Skip to main content

Dr. Don, I am a 52-year-old single parent of a 17-year-old son, for whom I am the sole support. I was too conservative in my 401(k) investing for a long period of time, and about five years ago, I decided that if I did not want to end up eating cat food in my old age, I needed to get much more aggressive. About this same period of time I also began to have much more disposable income, which I have used for saving and investing purposes. Now that I am beginning to accumulate some significant balances in some areas, I find I could use some advice on future strategies and how to rebalance my investments. My goal is a comfortable retirement where I will be able to travel. My son's looming college education is not a big concern, as over the years I have purchased $42,000 in series EE Savings Bonds. (Face value -- I have not gotten around to determining current value.) Additionally, some good friends of the family set up a trust fund with $20,000 available for his education. Apart from a $63,000 mortgage, I have no debts. I invest 10% of my salary in my 401(k) plan, which is the maximum I am allowed due to salary levels. I participate in a yearly company stock plan outside of the 401(k) that currently allocates 8% of my salary toward company stock. I contribute to an IRA and I invest in a couple of regular mutual funds as well as some stocks either held with a broker or in dividend reinvestment plans. I am overinvested in my company stock, which is in the telecommunications area and which has recently taken a big hit -- I bid a sad adieu to early retirement as my 401(k) shrank by over a third. It would be difficult for me to save much more than I already do -- over one-third of my gross salary of $98,000 -- but I think I can better allocate and balance what I do have. How am I doing? Can you suggest an investment makeover? -- PF


Not to fear, the portfolio doctor isn't going to tell you that you have to start saving more than 1/3 of your gross salary. You're doing a great job of living within your means and investing for the future. Looking at recent performance hurts because these holdings have, in aggregate, declined by $238,000 (35%) over the past 12 months. You've had a rough year overall, but you've got some investments that have done well despite the downturn in the overall market.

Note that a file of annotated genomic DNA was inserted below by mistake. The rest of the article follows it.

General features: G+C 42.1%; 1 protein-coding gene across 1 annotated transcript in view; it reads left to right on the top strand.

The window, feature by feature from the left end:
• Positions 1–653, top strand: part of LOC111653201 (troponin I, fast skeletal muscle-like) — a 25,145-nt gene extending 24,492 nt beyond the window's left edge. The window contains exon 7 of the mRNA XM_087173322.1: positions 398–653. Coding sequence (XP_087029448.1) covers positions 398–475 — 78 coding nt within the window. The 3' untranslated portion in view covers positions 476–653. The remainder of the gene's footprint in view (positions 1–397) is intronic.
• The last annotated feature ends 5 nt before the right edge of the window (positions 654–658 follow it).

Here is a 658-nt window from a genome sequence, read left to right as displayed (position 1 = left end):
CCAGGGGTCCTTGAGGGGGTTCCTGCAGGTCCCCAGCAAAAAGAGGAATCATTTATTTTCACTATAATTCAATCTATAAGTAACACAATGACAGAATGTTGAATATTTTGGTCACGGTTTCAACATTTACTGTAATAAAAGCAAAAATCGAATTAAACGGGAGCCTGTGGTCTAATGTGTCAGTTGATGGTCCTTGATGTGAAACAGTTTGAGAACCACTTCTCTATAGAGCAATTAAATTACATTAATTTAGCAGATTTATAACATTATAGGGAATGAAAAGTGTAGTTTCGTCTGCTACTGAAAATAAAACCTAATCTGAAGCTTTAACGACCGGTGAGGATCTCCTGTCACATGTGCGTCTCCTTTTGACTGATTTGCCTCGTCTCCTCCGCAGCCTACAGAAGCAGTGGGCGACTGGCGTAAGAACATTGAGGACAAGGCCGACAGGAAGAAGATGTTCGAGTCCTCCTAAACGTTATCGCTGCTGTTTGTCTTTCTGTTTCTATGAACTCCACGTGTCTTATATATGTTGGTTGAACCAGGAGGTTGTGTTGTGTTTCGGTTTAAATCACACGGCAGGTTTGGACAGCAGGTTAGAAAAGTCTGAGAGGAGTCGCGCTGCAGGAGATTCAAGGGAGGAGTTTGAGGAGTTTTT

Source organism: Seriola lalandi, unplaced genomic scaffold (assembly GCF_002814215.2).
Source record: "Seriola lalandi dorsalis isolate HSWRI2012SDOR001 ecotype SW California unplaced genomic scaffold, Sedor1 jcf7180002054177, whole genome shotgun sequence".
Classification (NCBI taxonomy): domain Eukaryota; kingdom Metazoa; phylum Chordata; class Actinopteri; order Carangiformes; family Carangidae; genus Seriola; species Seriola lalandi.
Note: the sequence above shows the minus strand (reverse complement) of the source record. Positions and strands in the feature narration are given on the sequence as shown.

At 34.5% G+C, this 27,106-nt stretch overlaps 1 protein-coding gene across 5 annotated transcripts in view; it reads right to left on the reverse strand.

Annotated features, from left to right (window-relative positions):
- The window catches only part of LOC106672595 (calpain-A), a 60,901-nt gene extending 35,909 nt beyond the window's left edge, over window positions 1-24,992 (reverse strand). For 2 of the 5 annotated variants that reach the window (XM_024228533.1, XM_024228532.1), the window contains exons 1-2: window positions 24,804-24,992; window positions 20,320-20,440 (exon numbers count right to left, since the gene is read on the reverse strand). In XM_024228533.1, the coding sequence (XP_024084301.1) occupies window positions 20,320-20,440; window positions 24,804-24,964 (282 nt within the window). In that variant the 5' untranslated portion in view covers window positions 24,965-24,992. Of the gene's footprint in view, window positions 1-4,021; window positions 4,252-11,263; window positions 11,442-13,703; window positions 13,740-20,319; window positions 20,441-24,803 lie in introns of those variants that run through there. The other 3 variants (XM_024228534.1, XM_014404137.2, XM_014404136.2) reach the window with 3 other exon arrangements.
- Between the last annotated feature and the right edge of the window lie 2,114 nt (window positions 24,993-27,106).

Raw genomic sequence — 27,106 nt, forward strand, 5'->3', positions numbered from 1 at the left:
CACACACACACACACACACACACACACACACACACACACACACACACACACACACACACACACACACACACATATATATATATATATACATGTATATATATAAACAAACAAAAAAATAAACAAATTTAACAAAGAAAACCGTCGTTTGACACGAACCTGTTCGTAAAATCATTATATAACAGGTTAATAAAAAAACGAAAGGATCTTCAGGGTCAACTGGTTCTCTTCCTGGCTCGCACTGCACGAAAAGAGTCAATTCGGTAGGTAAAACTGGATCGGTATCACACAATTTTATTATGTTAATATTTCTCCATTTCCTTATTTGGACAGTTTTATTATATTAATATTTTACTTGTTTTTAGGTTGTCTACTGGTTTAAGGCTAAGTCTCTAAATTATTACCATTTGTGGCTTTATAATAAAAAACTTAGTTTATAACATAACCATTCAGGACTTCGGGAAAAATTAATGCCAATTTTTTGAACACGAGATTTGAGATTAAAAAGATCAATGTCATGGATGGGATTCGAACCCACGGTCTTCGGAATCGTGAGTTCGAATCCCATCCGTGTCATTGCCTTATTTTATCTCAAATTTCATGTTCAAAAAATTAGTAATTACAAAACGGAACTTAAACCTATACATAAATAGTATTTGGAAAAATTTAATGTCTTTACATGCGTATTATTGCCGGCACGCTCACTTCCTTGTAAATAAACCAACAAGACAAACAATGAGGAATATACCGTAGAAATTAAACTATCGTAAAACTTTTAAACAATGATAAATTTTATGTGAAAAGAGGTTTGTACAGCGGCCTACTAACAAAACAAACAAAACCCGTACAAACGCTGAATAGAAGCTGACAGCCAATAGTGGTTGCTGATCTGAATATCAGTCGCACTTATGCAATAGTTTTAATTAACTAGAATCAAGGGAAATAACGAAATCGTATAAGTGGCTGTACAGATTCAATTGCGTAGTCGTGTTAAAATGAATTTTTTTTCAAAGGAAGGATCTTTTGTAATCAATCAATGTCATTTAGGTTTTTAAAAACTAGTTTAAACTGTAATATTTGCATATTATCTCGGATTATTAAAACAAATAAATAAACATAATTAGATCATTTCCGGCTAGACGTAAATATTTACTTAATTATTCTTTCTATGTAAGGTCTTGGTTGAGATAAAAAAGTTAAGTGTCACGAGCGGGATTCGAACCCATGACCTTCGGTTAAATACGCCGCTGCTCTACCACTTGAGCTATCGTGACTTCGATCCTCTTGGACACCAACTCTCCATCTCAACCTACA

As I've explained on these pages before, you've got enough at risk just investing your labor with a company. Investing the fruits of that labor is doubling the investment. You know you're overweighted in these stocks. Lighten up in the positions where you can and reallocate the funds.

Down the road, it would be worth the money to get professional tax advice concerning your holdings of company stock in your 401(k) before rolling any distributions into an IRA plan. Taking a lump-sum distribution can have some tax advantages.

Tracy Byrnes

makes sense of it all in this


article on rollovers vs. lump-sum distributions.

You're picking low-cost mutual funds with low annual expenses. That's great! Keep the money working for you. There's a nice split between value and growth funds. You could start shopping for a mid-cap fund to add some exposure to smaller companies. Start with a fund selector program like the one on and see what's out there. I also think you should increase your exposure to foreign stocks. You could continue to invest in

Fidelity Overseas

or shop for a second fund to add a new component to the portfolio.

You own five stocks through dividend reinvestment plans (DRIPs) that are owned in such small quantities that it's not doing much for your portfolio.

Johnson & Johnson


has had a pretty good year, but you only own 50 shares of it outright and the equivalent of a few more shares in your mutual funds, so it represents about 1.25% of your portfolio. In a world of $9 stock commissions, and with a six-figure portfolio, these investments aren't going to do much for you. Most of the arbitrage opportunities -- i.e. commission savings and price breaks on stock purchases -- that did exist have vanished from the DRIP market. (Readers who are enamored with holding stocks in DRIPs should write in and explain their passion.)

As for those Savings Bonds, the

Bureau of Public Debt

has a software program called

Savings Bond Wizard that you can download to keep track of them. They also have a

FAQ section on Education Tax Exclusion that's required reading for parents who invested in Savings Bonds for their children's education. (Savings Bonds purchased before 1990 don't qualify for that tax exclusion.)

Dr. Don has a position in the Vanguard Growth Index fund.